Full Text Available This study was conducted to investigate the effects of dietary coconut oil as a medium-chain fatty acid (MCFA source on performance, carcass composition and serum lipids in male broilers. A total of 540, one-day-old, male Arbor Acres broilers were randomly allotted to 1 of 5 treatments with each treatment being applied to 6 replicates of 18 chicks. The basal diet (i.e., R0 was based on corn and soybean meal and was supplemented with 1.5% soybean oil during the starter phase (d 0 to 21 and 3.0% soybean oil during the grower phase (d 22 to 42. Four experimental diets were formulated by replacing 25%, 50%, 75%, or 100% of the soybean oil with coconut oil (i.e., R25, R50, R75, and R100. Soybean oil and coconut oil were used as sources of long-chain fatty acid and MCFA, respectively. The feeding trial showed that dietary coconut oil had no effect on weight gain, feed intake or feed conversion. On d 42, serum levels of total cholesterol, low-density lipoprotein cholesterol, and low-density lipoprotein/high-density lipoprotein cholesterol were linearly decreased as the coconut oil level increased (p<0.01. Lipoprotein lipase, hepatic lipase, and total lipase activities were linearly increased as the coconut oil level increased (p<0.01. Abdominal fat weight/eviscerated weight (p = 0.05, intermuscular fat width (p<0.01 and subcutaneous fat thickness (p<0.01 showed a significant quadratic relationship, with the lowest value at R75. These results indicated that replacement of 75% of the soybean oil in diets with coconut oil is the optimum level to reduce fat deposition and favorably affect lipid profiles without impairing performance in broilers.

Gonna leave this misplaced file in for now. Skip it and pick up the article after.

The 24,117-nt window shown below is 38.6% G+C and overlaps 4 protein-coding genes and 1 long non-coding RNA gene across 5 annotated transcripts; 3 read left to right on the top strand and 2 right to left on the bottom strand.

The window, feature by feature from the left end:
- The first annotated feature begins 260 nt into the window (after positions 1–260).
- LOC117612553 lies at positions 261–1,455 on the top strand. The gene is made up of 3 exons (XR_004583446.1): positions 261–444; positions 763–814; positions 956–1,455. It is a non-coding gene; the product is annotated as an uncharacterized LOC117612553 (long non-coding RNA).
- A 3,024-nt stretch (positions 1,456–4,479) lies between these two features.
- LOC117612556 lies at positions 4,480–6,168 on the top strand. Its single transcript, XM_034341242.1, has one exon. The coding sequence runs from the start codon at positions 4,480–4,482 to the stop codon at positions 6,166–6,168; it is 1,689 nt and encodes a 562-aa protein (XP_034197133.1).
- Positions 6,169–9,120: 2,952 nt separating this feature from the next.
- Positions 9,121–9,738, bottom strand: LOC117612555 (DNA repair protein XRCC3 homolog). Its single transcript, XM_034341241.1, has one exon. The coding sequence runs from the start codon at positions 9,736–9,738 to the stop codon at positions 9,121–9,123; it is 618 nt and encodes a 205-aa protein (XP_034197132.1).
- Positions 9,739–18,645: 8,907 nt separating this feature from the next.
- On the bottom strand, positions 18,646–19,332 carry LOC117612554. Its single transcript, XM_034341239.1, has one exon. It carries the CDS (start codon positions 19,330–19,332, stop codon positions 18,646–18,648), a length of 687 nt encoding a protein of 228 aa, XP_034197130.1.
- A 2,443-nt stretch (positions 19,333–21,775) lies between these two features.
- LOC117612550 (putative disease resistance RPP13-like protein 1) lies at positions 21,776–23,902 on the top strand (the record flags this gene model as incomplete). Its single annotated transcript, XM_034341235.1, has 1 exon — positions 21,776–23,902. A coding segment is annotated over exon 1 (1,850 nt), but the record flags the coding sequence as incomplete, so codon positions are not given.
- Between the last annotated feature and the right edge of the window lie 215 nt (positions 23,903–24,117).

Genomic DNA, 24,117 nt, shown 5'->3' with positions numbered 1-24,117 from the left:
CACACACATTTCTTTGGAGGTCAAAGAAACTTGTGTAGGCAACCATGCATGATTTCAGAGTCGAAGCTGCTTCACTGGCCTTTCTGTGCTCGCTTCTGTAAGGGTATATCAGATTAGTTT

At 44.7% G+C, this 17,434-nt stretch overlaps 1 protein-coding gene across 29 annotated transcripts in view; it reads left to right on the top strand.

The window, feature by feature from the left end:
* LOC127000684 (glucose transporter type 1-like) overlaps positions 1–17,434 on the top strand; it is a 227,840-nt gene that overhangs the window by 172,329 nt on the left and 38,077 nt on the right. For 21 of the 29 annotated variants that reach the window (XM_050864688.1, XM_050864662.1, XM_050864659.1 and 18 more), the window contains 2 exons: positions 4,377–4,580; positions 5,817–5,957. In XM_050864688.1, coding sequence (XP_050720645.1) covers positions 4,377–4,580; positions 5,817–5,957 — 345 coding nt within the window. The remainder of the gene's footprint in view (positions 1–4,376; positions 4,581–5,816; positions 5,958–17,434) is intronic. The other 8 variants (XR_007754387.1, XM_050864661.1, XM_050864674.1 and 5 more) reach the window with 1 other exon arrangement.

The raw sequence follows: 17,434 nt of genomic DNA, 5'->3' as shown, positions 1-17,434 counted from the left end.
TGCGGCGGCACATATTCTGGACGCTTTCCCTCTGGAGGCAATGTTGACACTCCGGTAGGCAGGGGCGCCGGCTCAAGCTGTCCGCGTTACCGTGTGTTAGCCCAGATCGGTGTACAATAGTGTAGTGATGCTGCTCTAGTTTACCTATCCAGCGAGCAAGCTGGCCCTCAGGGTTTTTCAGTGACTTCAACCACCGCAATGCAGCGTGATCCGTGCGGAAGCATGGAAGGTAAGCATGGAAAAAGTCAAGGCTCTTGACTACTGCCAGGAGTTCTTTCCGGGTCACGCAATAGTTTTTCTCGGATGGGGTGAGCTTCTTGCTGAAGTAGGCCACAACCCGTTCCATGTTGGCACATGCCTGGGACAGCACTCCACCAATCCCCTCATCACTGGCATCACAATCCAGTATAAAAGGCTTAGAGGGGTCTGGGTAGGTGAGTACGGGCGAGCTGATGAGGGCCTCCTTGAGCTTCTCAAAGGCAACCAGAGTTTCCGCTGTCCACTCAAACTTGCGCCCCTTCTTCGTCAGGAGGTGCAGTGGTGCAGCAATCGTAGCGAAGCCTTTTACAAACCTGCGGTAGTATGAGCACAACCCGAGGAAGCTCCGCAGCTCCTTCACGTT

5. Thermal treatments prior to and during the beginning of incubation affects development of the broiler embryo and yolk sac membranes, and live performance and carcass characteristics.

    Science.gov (United States)

    Lin, Y M; Druyan, S; Yahav, S; Brake, J

    2017-06-01